It’s a fun, edge-of-your-seat battle, but it’s also representative of one element that Age of Empires always struggles with: its attempts to tie its brand of RTS gameplay to specific historical events. While scenarios will frequently attempt to recreate real-life battles, they usually feel more like Renaissance fair reenactments – a couple dozen costumed fighters per side, rather than the thousands of levy fighters and professional soldiers who were present in the real event. You’ll advance through ages every few minutes, which feels absurdly fast, and your peasants will build a cathedral in about the same amount of time it takes a trade caravan to make the trip to an outlying village. It’s all a bit goofy, and you’ll see what I mean right away in the downright dainty rendition of the Battle of Hastings that kicks off the Norman campaign.

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Age of Empires IV acknowledges this with an impressively well-produced series of documentary videos, which unlock with new missions as you play the campaigns. You’ll see experts discussing the various types of crossbows used in feudal England, and demonstrations of Mongolian war drums out on the steppes. Introductions to missions feature present-day footage of historic battle sites and castles, overlaid with line animations of military formations and fortifications. It’s all very well done, and adds valuable context for the abstracted action you find throughout Age of Empire IV’s 35 single-player campaign missions.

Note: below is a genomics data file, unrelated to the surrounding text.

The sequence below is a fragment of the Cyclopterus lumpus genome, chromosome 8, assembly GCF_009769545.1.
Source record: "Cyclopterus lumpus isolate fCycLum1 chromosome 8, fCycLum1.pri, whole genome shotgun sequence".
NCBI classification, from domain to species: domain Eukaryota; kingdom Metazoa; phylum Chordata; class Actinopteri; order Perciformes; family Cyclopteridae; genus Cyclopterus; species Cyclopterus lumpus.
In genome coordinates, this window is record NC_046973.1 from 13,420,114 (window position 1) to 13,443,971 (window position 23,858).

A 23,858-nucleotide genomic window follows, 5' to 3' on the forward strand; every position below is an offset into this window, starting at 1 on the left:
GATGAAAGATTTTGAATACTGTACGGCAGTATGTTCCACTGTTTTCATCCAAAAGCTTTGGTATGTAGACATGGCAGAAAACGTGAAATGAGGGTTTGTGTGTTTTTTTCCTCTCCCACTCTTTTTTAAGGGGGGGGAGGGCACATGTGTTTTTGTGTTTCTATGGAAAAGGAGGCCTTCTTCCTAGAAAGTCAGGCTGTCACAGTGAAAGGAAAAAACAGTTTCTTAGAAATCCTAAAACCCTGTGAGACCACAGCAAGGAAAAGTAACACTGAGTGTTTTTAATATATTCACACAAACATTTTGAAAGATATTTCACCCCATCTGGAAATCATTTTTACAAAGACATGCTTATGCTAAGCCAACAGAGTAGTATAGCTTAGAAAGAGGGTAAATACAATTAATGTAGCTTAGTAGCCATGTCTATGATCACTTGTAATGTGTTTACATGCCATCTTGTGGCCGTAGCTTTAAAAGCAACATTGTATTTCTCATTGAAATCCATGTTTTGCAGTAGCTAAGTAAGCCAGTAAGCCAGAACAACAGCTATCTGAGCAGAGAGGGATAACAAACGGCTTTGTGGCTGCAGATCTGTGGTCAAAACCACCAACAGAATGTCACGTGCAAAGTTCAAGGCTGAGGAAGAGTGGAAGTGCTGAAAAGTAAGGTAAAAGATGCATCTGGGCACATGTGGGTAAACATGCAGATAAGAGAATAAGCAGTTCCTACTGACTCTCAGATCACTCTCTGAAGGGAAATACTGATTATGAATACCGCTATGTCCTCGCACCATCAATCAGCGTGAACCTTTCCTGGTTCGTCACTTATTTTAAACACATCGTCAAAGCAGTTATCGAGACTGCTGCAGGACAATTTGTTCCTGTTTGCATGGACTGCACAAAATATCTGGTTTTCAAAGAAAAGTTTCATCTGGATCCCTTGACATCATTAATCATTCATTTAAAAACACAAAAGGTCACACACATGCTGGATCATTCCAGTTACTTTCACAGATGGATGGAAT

While those missions illustrate how tech trees and unit types work, they tend to teach lessons that don’t apply as well to the long-term version of the game, which is multiplayer. Fortunately, Age of Empires IV includes the Art of War mode that has been so welcome in the Definitive Editions of its predecessors. This is a series of timed challenges that provide hands-on lessons in RTS fundamentals as applied to Age IV, like how to build your economy, conduct sieges, and manage units and counters.